The mountain can be climbed on three roads: one from Ovaro, another from Sutrio, and a third from Priola.
West from Ovaro: This is a very demanding climb, and one of the most difficult in Europe, usually compared to the Alto de El Angliru. It was featured for the first time in the 2007 Giro d'Italia. The climb starts in Ovaro in the Gorto valley, and is 10.1 kilometres (6.3 mi) long at an average of 11.9% with an elevation gain of 1,210 metres (3,970 ft) and a maximum gradient of 22%. The real climb however starts at Liariis, 8.5 kilometres (5.3 mi) from the summit. Shortly after the village, the road disappears into forest and gains 900 metres (3,000 ft) in the next 6 kilometres (3.7 mi), averaging thus 15%. After this section, the road passes through three short tunnels, before a series of steep switchbacks immediately beneath the summit. The former rough asphalt between Liariis and the tunnels was replaced in 2007; that between the last tunnel and the summit had already been resurfaced by autumn 2005. The tunnels are now lit.
Profile of Monte Zoncolan from Sutrio.
East from Sutrio: This route is less demanding than the road from Ovaro but it is also one of Italy's most challenging climbs. It was featured for the first time in the 1997 Giro Donne and later in the 2003 Giro d'Italia. The actual climb to the summit starts at Sutrio and is 13.5 kilometres (8.4 mi) long at an average of 9% with an elevation gain of 1,210 metres (3,970 ft) and a maximum gradient being 23%. The first 8.7 kilometres (5.4 mi) have an average gradient of 8.7%, followed by a false flat after this section. The most demanding section is the final 3.5 kilometres (2.2 mi) with an average gradient of 13% and the initial part of the final kilometre at 22% grade.
East from Priola: This is the original old road which was replaced by the newer road from Sutrio described above. The two roads combine around 4 kilometres (2.5 mi) below the summit. The road from Priola was first asphalted in autumn 2005. From bottom to top, the 8.9 kilometres (5.5 mi) long road gains an astonishing 1,140 metres (3,740 ft), meaning an average gradient of 12.8%. The lower part has sharp hairpin bends and is at times very steep. The climb is briefly flat after merging with the newer road, with the remaining 3.5 kilometres (2.2 mi) containing several ramps of up to 23% steepness.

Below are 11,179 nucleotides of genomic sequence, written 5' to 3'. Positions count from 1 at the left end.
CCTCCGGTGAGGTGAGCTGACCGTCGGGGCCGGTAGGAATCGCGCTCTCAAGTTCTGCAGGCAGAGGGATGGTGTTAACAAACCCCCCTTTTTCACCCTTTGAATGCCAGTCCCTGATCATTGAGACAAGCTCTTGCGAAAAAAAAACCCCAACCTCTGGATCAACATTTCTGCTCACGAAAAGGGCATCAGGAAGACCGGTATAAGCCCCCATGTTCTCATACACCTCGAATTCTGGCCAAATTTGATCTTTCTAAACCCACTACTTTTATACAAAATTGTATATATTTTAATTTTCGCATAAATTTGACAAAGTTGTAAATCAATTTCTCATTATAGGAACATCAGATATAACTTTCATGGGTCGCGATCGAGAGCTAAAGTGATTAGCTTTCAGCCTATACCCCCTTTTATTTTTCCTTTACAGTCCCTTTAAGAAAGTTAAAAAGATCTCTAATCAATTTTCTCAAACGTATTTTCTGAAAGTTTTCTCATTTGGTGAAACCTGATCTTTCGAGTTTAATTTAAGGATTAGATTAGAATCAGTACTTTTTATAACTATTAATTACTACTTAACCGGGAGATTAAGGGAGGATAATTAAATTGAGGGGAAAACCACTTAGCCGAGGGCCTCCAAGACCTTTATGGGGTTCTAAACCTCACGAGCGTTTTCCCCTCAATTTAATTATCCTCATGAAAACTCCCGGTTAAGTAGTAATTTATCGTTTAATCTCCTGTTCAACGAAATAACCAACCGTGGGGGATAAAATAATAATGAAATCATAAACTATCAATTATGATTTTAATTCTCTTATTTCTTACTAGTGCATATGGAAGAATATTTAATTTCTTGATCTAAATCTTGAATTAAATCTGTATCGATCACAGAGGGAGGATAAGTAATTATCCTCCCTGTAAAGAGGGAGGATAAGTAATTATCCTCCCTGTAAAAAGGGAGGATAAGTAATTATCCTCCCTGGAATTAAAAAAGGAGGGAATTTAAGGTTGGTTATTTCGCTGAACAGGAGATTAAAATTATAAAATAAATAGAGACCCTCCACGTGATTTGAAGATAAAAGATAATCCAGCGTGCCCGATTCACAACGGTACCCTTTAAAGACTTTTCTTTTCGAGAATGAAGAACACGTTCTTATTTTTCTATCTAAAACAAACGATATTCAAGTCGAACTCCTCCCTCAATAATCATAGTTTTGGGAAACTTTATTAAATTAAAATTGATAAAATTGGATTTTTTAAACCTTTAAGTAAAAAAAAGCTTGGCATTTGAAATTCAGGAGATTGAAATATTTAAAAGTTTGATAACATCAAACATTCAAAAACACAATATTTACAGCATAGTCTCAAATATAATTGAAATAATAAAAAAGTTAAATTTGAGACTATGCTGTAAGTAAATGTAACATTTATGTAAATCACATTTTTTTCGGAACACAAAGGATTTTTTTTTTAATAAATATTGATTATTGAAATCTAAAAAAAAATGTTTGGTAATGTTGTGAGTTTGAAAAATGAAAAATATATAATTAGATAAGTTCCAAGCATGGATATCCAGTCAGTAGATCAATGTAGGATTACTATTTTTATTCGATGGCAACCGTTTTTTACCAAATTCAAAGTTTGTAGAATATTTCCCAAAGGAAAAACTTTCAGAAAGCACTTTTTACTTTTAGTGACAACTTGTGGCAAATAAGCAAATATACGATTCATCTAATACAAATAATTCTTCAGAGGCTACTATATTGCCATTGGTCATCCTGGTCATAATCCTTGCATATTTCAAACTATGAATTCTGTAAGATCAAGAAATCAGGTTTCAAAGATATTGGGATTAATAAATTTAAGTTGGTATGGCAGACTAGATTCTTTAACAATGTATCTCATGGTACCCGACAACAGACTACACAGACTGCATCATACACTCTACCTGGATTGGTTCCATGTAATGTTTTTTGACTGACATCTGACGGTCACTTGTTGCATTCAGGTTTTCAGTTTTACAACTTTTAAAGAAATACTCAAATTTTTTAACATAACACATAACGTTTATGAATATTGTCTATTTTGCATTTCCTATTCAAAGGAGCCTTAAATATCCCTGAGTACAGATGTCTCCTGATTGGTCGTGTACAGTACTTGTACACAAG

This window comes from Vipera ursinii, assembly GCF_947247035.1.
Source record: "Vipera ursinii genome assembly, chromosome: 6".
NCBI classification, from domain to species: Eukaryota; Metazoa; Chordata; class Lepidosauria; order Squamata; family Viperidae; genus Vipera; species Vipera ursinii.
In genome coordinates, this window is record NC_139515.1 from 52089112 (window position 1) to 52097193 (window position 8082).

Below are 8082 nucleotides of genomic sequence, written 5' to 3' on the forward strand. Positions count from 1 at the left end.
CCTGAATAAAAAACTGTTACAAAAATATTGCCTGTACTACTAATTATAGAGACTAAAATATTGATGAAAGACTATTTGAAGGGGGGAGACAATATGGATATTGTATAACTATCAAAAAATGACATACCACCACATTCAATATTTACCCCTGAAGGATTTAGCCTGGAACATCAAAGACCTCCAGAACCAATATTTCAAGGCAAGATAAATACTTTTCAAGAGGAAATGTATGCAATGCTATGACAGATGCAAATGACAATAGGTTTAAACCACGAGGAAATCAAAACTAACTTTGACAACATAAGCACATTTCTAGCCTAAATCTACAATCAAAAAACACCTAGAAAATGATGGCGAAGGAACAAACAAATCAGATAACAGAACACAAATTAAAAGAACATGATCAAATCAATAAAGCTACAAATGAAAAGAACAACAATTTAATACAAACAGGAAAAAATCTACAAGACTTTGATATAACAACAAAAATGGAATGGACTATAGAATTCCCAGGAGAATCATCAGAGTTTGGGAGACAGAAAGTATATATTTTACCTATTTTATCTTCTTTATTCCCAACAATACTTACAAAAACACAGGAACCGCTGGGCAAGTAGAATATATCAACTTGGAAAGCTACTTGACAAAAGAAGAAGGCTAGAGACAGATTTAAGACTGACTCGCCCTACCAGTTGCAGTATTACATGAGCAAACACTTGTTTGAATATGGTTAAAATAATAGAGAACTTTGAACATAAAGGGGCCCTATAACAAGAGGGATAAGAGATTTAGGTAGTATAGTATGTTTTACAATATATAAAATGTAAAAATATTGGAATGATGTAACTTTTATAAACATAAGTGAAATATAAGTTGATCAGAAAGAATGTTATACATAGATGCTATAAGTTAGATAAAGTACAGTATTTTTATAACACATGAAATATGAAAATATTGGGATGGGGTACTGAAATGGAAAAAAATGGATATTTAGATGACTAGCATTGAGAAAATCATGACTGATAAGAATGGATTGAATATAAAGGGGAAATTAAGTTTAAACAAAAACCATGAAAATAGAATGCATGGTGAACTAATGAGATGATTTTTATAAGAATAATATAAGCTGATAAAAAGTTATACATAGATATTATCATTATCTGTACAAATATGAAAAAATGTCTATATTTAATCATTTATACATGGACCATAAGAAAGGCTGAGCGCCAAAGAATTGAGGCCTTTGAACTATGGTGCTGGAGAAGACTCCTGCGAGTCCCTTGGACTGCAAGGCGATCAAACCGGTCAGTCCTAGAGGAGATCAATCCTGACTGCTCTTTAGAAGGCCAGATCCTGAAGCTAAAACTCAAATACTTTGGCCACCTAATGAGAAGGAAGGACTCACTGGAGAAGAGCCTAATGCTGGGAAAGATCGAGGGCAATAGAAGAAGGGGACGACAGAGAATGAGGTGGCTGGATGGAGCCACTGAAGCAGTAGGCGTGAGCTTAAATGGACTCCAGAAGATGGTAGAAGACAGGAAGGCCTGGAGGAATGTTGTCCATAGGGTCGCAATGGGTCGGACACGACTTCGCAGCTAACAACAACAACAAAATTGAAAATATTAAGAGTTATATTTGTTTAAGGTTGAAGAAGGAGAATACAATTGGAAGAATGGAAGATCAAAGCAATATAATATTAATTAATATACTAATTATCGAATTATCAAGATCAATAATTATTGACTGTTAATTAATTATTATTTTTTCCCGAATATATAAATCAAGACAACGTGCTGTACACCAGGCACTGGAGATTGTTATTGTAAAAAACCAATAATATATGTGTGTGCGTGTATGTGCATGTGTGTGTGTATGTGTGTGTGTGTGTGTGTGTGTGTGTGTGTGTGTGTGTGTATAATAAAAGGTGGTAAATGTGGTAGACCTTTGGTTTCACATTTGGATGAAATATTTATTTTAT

Monte Zoncolan has been featured in the men's Giro d'Italia five times so far. The first time was in the 12th stage of the 2003 Giro d'Italia, won by Gilberto Simoni, using the road from Sutrio, at the east side of Monte Zoncolan. It was also the last time that Marco Pantani was seen fighting for a stage victory in the Giro d'Italia, launching an unsuccessful attack 3 kilometres from the finish line and finishing in the fifth place, forty-two seconds behind Simoni. Prior to this edition, the climb was used in 10th stage of the 1997 Giro Donne, where Fabiana Luperini won en route to the third of her five overall victories.
Monte Zoncolan was featured for a second time in 17th stage of the 2007 Giro d'Italia, also won by Gilberto Simoni, but this time using the more demanding road from Ovaro. The climb featured once again in the 15th stage of the 2010 Giro d'Italia and Ivan Basso won the stage, that would eventually prove to be the deciding stage of that year's Giro d'Italia. Zoncolan featured in the 2011 Giro d'Italia, during the 14th stage, which was won by Igor Antón, followed by Alberto Contador and Vincenzo Nibali. The last time monte Zoncolan was featured was in the 2014 Giro d'Italia, during the 20th stage, which was won by Michael Rogers.
Monte Zoncolan near the summit.
Winners of Monte Zoncolan stage at the Giro d'Italia